An $ETH Flash Crash 

An event grabbed my attention this week. Ethereum experienced a flash crash and the price dived to USD13 very briefly, stunning the Crypto community. Equally stunning was its rapid correction to over USD100. This resulted in some very unhappy investors. Some investors panicked or had stop loss orders that were were filled at just over USD13.  Conversely, there were some very happy ones whose buy orders were filled right down to $13. Some of them would have made a profit of up to 770% in just a few minutes.

Chart showing flash crash DJIA

The May 6, 2010 Flash Crash of the DJIA

Not just Crypto

This has happened twice now to Ethereum, the previous time being in June of last year. However, this sort of occurrence is not limited to the Crypto markets. There have been many celebrated flash crashes over the years.  One occurred on May 6, 2010 which wiped a whopping 1000 points off the Dow Jones Industrial Average. The Euro, normally sluggish in the markets, took a dive suddenly on January 15,  2015. Then there was a British pound flash crash on October 7, 2016 when the pound fell 6% against the USD in 2 minutes

The reasons behind such massive price drops vary. Technology, politics, uncertainty and even natural disasters can contribute. In the case of the Dow Jones a rogue trader caused the flash crash with spoofing algorithms. In other cases, they blame fat-finger trading errors, when a trader accidentally puts in a much larger trade than expected, in the heat of the moment. in this case when fears of a hard-Brexit were already causing a run on the pound. The Euro’s flash crash occurred when the Swiss National Bank (SNB) suddenly and uncharacteristically abandoned its cap on the CHF’S value versus the EUR.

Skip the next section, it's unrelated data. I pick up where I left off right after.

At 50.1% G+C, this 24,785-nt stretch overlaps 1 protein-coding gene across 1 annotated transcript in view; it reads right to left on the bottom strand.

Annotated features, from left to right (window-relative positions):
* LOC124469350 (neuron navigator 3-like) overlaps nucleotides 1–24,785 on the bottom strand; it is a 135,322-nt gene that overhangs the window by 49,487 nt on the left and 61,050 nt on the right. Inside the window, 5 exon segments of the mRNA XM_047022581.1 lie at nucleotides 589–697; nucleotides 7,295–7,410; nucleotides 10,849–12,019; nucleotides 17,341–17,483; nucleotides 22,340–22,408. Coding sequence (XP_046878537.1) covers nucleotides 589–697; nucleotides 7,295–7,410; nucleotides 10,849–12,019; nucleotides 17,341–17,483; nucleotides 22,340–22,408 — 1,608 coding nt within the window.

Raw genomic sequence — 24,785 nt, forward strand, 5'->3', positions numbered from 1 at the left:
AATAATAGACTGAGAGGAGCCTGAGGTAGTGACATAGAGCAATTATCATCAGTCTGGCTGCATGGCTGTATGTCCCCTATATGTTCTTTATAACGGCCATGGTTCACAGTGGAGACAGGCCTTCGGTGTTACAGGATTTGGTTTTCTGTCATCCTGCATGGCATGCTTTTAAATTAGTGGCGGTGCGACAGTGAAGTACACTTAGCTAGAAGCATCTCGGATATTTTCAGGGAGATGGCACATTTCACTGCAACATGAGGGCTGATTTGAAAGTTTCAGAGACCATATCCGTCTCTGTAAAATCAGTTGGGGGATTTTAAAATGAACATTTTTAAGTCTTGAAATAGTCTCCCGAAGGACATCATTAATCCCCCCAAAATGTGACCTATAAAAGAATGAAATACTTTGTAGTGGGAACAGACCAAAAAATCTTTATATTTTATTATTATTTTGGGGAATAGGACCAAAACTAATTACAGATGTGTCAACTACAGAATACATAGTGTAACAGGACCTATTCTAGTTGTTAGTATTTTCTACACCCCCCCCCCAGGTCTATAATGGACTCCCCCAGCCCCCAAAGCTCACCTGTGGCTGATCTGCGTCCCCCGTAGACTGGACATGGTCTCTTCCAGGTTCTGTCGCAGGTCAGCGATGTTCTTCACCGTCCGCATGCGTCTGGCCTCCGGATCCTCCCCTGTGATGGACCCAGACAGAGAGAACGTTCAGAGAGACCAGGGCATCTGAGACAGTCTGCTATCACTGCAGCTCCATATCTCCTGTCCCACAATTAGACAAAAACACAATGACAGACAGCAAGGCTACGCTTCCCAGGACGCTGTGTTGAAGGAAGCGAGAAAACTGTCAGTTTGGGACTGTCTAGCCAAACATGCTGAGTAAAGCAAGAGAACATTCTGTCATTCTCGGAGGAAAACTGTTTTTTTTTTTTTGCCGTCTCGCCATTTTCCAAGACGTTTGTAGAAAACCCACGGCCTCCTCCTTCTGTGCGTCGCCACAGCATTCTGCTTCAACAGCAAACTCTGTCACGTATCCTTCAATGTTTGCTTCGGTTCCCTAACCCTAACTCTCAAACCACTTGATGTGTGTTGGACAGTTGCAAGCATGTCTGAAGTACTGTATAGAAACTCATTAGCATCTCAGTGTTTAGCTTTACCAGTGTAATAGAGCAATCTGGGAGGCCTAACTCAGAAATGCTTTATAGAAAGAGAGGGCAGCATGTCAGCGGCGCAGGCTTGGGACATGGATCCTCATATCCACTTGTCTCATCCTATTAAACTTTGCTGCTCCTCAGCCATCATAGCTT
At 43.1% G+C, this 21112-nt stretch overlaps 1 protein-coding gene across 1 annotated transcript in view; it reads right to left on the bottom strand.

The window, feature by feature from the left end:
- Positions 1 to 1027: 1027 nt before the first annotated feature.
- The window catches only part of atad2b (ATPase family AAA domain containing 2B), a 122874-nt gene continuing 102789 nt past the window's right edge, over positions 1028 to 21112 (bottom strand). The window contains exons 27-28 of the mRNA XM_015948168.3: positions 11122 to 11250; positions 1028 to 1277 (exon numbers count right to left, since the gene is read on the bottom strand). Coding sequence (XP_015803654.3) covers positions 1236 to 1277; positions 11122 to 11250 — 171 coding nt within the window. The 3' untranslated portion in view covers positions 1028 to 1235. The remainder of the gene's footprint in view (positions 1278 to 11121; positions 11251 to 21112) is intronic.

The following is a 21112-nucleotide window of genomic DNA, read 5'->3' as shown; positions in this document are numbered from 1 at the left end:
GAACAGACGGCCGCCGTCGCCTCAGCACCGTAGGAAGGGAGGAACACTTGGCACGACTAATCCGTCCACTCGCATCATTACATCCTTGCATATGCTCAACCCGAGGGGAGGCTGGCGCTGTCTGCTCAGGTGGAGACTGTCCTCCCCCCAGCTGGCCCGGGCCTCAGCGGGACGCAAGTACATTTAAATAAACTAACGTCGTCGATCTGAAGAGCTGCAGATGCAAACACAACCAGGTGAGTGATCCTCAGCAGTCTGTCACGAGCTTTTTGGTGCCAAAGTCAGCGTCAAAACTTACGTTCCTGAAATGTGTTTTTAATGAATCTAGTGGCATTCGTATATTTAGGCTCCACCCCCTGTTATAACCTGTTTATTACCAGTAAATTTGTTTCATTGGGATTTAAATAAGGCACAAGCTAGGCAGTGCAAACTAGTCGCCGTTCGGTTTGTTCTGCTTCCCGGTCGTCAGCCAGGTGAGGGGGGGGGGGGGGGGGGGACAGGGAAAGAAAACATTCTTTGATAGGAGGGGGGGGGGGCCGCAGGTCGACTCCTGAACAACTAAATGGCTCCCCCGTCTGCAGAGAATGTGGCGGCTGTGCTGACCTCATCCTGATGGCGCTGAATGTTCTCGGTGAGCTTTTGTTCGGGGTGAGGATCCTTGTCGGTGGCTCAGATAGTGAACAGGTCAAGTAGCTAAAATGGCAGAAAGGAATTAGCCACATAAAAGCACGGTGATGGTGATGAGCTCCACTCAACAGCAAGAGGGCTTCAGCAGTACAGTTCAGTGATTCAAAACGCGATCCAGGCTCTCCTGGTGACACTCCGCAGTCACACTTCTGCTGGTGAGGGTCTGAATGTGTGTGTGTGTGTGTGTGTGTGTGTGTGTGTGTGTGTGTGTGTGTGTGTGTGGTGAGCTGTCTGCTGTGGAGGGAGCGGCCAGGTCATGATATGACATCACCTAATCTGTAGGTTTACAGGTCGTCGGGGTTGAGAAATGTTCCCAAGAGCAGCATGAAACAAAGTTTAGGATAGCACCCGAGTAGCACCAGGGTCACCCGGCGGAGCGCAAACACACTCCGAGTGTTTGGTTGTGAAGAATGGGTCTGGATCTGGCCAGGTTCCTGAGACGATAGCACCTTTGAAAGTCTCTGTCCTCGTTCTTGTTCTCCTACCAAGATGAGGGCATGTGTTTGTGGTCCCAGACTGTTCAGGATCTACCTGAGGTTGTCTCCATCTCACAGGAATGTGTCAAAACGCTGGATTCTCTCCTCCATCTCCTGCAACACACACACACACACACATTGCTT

It bankrupted many FX brokers and it wiped trillions of dollars from the financial markets within minutes of the crash.

Stable Markets are not Immune

The point I’d like to make here is that the majority of these events have occurred fairly randomly to some of the most respected, stable markets in the world. Cryptocurrency does not stand out as more vulnerable to unforeseen crashes than any other market – nor to predictable ones either. Arguably the current downturn in the crypto markets are no more exceptional than other bear markets. 

Some analysts are forecasting a very volatile period ahead that may even eclipse the infamous Black Friday stock market crash of October 1987 (on Friday 13th!). Maybe even the Global Financial Crisis precipitated by the Lehman Brothers collapse in 2008. These times are when traders make, and lose, most money. However, panic drives these the crashes as much as underlying economic factors. They often follow speculative stock (and now crypto) market bubbles. The meteoric rise of Bitcoin to nearly $20,000 is a classic example of such a bubble.

The Surfer Analogy

So how can getting caught up in a crash be avoided by investors? When there is a crash there  has usually been a string of indicators resulting in an event that some analysts will have forewarned. Trading the markets when they are on a roll is like a surfer riding ever higher waves. That’s what gives a surfer a thrill. For traders, it’s what gives them ever growing returns. However, when the wave crashes it can be a dangerous place if the surfer is in the wrong position. Likewise for traders if they have not picked their moment to exit.

Be Careful Where You Surf

Anybody trading Crypto, or investing in ICO’s, should equip themselves with the right tools to ensure they are on the right side of the waves as they crash. Picking the right wave to ride is equally important.  Causality’s recently launched Crypto Sentiment Alerts gives the trader a distinct advantage in this respect.

Also published on Medium.